There are other flowers, too, and not all of them are native. During summer a small patch of purpletop (Vebena bonariensis) waves its flower heads over the grasses. I went to weed it out only to discover that it was being used as a halfway house by a small swarm of shiny, steel blue carpenter bees (Xylocopa bombylans). Unmowing makes the invisible lives of small things visible: it opens my eyes to seeing connections and the enjoyment of being with nature. I recall a line from Manifesto for Living in the Anthropocene: “In open dialogue (with nature) one holds oneself available to be surprised, to be challenged, and to be changed”. It is my choice to move myself from the pinnacle of creation into the web of lives that surround my home. It enables me to notice the small; to be cognisant of my ability to make or break the lives of non-human others; and to insinuate myself into the myriad of goings-on in my local plant and animal community.
“You should mow your lawn.” Another neighbour registers his disappointment at my untidy driveway. It’s no use telling him about unmowing; he believes in beautiful flower beds. He plants a hedge between our properties and carefully sprays underneath so that no untidiness escapes into his yard. Unmowing is apparently contagious.
His disapproval does not dampen my joy. Today I discovered the nursery-bred grevilleas (Grevillea spp.) planted five years ago have set seed. Small plants of uncertain parentage are making their way in the spaces between the crowns of native grasses. I am excited. What size will they grow to? What colour will their flowers be? Rain has fallen and new shoots are emerging from the perennial grasses. Lorikeets (Trichoglossus moluccanus) fly in to check the nectar levels in rain-soaked flowers. The chook pen goes quiet. A small goshawk (Accipiter fasciatus) is looking for another meal: will it be bantam hen (Gallusgalus domesticus) or crested pigeon (Ocyphaps lophotes)? The pigeon loses.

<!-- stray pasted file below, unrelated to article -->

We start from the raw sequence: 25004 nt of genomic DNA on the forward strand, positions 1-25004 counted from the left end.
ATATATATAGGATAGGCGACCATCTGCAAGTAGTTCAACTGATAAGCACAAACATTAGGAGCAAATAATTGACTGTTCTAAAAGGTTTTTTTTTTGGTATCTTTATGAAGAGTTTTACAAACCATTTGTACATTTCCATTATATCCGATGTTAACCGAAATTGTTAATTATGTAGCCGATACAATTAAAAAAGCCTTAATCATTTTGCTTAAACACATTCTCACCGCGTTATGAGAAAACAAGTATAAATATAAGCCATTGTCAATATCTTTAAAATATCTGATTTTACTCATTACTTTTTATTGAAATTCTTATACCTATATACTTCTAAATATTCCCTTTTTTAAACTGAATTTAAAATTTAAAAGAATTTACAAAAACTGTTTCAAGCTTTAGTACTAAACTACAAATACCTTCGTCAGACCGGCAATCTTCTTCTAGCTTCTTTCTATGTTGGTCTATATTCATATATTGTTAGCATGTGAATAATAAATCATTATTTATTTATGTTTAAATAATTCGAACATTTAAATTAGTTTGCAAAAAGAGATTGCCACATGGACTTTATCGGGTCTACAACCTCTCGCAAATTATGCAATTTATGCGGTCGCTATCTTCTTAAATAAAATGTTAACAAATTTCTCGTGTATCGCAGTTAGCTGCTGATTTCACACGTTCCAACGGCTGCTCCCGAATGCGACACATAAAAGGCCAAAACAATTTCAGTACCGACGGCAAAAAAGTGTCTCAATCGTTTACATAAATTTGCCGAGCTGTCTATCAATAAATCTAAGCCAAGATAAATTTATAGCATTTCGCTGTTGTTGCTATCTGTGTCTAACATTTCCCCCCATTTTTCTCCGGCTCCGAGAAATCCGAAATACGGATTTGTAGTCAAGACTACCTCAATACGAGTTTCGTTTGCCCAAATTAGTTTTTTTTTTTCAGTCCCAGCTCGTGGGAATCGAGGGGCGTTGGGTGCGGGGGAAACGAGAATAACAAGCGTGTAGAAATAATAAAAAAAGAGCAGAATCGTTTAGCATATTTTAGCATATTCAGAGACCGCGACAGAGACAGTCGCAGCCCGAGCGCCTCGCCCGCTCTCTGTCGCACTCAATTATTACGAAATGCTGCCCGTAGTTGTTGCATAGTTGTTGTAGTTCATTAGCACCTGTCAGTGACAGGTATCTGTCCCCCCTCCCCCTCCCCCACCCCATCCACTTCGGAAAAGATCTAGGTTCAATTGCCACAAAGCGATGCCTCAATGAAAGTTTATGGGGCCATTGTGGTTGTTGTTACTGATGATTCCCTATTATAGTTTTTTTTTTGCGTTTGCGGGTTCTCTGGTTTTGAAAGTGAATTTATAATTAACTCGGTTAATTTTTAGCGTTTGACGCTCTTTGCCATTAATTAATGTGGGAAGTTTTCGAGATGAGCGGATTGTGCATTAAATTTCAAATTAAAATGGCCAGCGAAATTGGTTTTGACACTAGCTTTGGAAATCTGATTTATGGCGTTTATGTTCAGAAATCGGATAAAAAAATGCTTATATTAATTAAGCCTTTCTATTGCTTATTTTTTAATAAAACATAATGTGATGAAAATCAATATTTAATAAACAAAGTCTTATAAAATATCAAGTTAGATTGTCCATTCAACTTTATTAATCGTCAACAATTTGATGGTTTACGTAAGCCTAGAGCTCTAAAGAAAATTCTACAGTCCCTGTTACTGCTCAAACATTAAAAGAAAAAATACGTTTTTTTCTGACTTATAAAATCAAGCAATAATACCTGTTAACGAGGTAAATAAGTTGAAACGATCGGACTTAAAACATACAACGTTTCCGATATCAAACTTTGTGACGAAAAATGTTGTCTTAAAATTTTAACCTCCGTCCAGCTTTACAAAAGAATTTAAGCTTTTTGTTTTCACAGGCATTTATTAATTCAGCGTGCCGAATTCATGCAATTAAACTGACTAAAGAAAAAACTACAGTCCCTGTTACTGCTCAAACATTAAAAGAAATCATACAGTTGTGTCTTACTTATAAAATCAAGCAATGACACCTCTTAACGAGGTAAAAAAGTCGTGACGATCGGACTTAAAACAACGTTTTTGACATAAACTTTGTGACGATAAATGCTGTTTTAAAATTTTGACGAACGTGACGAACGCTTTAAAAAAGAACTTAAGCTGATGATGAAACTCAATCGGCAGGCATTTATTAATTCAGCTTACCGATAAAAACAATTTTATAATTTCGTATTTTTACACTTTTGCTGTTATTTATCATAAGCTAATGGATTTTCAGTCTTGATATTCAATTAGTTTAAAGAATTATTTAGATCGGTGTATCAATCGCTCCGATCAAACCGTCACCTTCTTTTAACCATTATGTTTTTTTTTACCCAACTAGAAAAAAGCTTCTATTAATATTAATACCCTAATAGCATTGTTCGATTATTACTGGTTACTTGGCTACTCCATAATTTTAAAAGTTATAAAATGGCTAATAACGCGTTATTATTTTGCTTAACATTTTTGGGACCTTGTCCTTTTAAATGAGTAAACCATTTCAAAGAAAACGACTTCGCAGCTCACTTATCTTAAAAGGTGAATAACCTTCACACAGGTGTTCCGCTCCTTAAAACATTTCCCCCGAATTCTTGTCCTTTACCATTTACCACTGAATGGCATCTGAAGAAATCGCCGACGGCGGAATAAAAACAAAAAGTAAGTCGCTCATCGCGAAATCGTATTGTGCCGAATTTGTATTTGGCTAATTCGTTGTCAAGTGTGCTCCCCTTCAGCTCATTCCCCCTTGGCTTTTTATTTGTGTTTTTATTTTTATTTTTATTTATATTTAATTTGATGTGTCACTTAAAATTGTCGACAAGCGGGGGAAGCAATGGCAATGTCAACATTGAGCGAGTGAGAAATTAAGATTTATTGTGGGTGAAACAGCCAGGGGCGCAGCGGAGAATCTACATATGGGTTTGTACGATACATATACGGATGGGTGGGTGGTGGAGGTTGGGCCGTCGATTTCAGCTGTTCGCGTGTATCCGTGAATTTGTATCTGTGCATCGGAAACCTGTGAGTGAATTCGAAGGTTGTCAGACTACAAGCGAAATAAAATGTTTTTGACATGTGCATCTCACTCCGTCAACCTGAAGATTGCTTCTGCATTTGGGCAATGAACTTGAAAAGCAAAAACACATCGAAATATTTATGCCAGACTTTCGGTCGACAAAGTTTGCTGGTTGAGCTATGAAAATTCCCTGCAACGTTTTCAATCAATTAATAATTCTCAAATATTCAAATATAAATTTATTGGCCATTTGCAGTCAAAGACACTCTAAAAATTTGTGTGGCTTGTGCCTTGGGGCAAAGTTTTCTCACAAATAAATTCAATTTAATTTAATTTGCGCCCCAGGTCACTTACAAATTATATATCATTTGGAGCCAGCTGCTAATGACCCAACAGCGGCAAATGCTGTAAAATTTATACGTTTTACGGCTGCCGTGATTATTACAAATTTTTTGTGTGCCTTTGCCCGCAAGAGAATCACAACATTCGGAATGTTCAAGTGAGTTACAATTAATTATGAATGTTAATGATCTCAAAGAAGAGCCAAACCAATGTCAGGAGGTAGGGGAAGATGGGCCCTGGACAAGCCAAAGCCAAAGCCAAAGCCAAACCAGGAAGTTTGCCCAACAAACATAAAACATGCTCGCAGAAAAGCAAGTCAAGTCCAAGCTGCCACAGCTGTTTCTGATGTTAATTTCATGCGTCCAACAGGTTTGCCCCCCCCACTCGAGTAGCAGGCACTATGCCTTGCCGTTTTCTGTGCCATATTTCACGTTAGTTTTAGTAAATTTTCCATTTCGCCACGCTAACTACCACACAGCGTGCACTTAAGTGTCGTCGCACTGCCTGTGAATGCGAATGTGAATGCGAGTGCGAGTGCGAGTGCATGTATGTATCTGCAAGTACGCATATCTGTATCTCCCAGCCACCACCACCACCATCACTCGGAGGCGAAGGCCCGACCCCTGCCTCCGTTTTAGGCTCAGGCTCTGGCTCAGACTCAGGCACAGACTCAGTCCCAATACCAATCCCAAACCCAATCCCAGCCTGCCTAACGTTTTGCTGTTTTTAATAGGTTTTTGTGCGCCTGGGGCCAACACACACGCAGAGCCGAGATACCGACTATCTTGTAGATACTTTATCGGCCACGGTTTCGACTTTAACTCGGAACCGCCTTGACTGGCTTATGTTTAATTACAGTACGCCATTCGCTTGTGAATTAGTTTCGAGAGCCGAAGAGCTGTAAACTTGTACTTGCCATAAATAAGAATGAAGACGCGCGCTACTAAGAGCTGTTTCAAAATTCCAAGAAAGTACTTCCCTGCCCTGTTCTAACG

Nature is an unruly process. Bearing witness is my joy.
Unmowing is an active process of practicing care that allows earth-others to set their own agendas and bring to fruition their own plans. That care is reciprocated. In Australia, these times of crisis (drought, fire, flood, mouse plague and Covid) are our reality now. Having the friendship of a tree, a familiarity of grass, or a chat with a parrot makes the world a more secure place. Unmowing is an ethic of engagement within the web of local life. It makes me curiouser, kinder, less afraid, more grateful and full of wonder at the world I live in.
This article first appeared in Kerb 29: Wild. Order your copy here.
Penny Dunstan is a Newcastle-based artist and agronomist/soil scientist with a specific interest in the decisions we make about land management and open cut coal mining rehabilitation. In her art practice she invites the land to represent itself through various techniques, including working with farmed topsoils and their plants, long exposure limited interference analogue photography, and a writing practice that acknowledges the old ways of Awabakal, Wonnaura and Worimi Country. She is currently represented by Curve Gallery, Newcastle.